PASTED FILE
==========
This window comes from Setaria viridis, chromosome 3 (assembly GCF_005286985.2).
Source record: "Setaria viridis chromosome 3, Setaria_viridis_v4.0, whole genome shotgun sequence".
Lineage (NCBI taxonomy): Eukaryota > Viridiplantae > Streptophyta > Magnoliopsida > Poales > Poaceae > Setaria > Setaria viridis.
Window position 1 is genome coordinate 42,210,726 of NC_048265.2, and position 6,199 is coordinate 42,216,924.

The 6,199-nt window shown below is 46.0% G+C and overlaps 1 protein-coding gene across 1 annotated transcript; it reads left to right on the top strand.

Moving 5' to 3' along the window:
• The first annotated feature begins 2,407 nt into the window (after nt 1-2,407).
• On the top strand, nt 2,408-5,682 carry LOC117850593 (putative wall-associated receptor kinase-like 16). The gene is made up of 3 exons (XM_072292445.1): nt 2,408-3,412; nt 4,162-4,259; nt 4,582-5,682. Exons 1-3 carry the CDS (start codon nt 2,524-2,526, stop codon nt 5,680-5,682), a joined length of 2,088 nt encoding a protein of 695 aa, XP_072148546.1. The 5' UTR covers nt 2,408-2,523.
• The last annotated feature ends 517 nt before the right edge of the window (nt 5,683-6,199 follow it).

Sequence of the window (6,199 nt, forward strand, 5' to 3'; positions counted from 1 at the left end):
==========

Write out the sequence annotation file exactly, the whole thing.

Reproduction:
This window comes from Setaria viridis, chromosome 3 (assembly GCF_005286985.2).
Source record: "Setaria viridis chromosome 3, Setaria_viridis_v4.0, whole genome shotgun sequence".
Lineage (NCBI taxonomy): Eukaryota > Viridiplantae > Streptophyta > Magnoliopsida > Poales > Poaceae > Setaria > Setaria viridis.
Window position 1 is genome coordinate 42,210,726 of NC_048265.2, and position 6,199 is coordinate 42,216,924.

The 6,199-nt window shown below is 46.0% G+C and overlaps 1 protein-coding gene across 1 annotated transcript; it reads left to right on the top strand.

Moving 5' to 3' along the window:
• The first annotated feature begins 2,407 nt into the window (after nt 1-2,407).
• On the top strand, nt 2,408-5,682 carry LOC117850593 (putative wall-associated receptor kinase-like 16). The gene is made up of 3 exons (XM_072292445.1): nt 2,408-3,412; nt 4,162-4,259; nt 4,582-5,682. Exons 1-3 carry the CDS (start codon nt 2,524-2,526, stop codon nt 5,680-5,682), a joined length of 2,088 nt encoding a protein of 695 aa, XP_072148546.1. The 5' UTR covers nt 2,408-2,523.
• The last annotated feature ends 517 nt before the right edge of the window (nt 5,683-6,199 follow it).

Sequence of the window (6,199 nt, forward strand, 5' to 3'; positions counted from 1 at the left end):